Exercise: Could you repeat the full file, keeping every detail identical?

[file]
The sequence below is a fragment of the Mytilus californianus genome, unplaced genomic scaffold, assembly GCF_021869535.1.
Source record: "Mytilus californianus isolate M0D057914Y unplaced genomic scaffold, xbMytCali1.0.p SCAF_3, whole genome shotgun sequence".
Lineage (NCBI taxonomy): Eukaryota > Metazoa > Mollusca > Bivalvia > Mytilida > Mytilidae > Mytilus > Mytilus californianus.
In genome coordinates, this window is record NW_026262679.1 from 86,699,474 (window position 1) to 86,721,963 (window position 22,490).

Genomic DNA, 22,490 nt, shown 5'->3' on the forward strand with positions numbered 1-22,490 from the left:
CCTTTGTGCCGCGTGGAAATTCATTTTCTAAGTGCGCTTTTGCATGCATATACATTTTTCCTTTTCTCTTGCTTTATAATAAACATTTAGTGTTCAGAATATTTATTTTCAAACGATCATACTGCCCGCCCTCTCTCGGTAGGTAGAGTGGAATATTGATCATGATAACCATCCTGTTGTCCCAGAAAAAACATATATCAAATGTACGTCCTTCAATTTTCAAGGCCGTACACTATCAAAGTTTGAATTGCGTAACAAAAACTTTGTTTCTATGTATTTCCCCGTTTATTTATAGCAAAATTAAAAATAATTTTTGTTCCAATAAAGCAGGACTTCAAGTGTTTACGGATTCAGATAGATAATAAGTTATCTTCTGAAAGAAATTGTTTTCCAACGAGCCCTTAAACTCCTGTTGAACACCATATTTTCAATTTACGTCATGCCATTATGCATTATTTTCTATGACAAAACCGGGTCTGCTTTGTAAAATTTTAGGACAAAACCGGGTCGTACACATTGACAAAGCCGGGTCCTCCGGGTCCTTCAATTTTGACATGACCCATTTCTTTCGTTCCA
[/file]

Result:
The sequence below is a fragment of the Mytilus californianus genome, unplaced genomic scaffold, assembly GCF_021869535.1.
Source record: "Mytilus californianus isolate M0D057914Y unplaced genomic scaffold, xbMytCali1.0.p SCAF_3, whole genome shotgun sequence".
Lineage (NCBI taxonomy): Eukaryota > Metazoa > Mollusca > Bivalvia > Mytilida > Mytilidae > Mytilus > Mytilus californianus.
In genome coordinates, this window is record NW_026262679.1 from 86,699,474 (window position 1) to 86,721,963 (window position 22,490).

Genomic DNA, 22,490 nt, shown 5'->3' on the forward strand with positions numbered 1-22,490 from the left:
CCTTTGTGCCGCGTGGAAATTCATTTTCTAAGTGCGCTTTTGCATGCATATACATTTTTCCTTTTCTCTTGCTTTATAATAAACATTTAGTGTTCAGAATATTTATTTTCAAACGATCATACTGCCCGCCCTCTCTCGGTAGGTAGAGTGGAATATTGATCATGATAACCATCCTGTTGTCCCAGAAAAAACATATATCAAATGTACGTCCTTCAATTTTCAAGGCCGTACACTATCAAAGTTTGAATTGCGTAACAAAAACTTTGTTTCTATGTATTTCCCCGTTTATTTATAGCAAAATTAAAAATAATTTTTGTTCCAATAAAGCAGGACTTCAAGTGTTTACGGATTCAGATAGATAATAAGTTATCTTCTGAAAGAAATTGTTTTCCAACGAGCCCTTAAACTCCTGTTGAACACCATATTTTCAATTTACGTCATGCCATTATGCATTATTTTCTATGACAAAACCGGGTCTGCTTTGTAAAATTTTAGGACAAAACCGGGTCGTACACATTGACAAAGCCGGGTCCTCCGGGTCCTTCAATTTTGACATGACCCATTTCTTTCGTTCCA